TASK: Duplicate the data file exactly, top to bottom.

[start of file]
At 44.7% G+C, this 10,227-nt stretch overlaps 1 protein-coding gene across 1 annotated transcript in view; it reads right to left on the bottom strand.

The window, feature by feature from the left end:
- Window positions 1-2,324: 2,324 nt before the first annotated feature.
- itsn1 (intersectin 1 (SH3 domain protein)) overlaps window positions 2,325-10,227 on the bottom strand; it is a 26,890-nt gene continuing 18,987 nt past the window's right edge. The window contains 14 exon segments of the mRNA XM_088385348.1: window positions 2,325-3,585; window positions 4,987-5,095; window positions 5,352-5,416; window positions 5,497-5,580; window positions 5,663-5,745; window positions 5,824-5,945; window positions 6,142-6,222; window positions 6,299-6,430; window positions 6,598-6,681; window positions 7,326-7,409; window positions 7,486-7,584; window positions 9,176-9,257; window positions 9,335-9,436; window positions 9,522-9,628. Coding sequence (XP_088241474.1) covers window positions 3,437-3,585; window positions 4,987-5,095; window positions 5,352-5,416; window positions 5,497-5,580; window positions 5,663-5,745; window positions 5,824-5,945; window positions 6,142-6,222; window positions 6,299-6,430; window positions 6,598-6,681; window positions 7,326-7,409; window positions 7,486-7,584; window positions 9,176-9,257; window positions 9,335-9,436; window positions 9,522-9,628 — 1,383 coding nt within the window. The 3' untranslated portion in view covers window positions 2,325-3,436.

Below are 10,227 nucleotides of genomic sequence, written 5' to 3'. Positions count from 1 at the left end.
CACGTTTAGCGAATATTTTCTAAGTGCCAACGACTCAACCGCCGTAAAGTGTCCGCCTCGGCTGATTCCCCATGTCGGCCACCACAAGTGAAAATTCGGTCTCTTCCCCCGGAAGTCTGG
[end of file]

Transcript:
At 44.7% G+C, this 10,227-nt stretch overlaps 1 protein-coding gene across 1 annotated transcript in view; it reads right to left on the bottom strand.

The window, feature by feature from the left end:
- Window positions 1-2,324: 2,324 nt before the first annotated feature.
- itsn1 (intersectin 1 (SH3 domain protein)) overlaps window positions 2,325-10,227 on the bottom strand; it is a 26,890-nt gene continuing 18,987 nt past the window's right edge. The window contains 14 exon segments of the mRNA XM_088385348.1: window positions 2,325-3,585; window positions 4,987-5,095; window positions 5,352-5,416; window positions 5,497-5,580; window positions 5,663-5,745; window positions 5,824-5,945; window positions 6,142-6,222; window positions 6,299-6,430; window positions 6,598-6,681; window positions 7,326-7,409; window positions 7,486-7,584; window positions 9,176-9,257; window positions 9,335-9,436; window positions 9,522-9,628. Coding sequence (XP_088241474.1) covers window positions 3,437-3,585; window positions 4,987-5,095; window positions 5,352-5,416; window positions 5,497-5,580; window positions 5,663-5,745; window positions 5,824-5,945; window positions 6,142-6,222; window positions 6,299-6,430; window positions 6,598-6,681; window positions 7,326-7,409; window positions 7,486-7,584; window positions 9,176-9,257; window positions 9,335-9,436; window positions 9,522-9,628 — 1,383 coding nt within the window. The 3' untranslated portion in view covers window positions 2,325-3,436.

Below are 10,227 nucleotides of genomic sequence, written 5' to 3'. Positions count from 1 at the left end.
CACGTTTAGCGAATATTTTCTAAGTGCCAACGACTCAACCGCCGTAAAGTGTCCGCCTCGGCTGATTCCCCATGTCGGCCACCACAAGTGAAAATTCGGTCTCTTCCCCCGGAAGTCTGG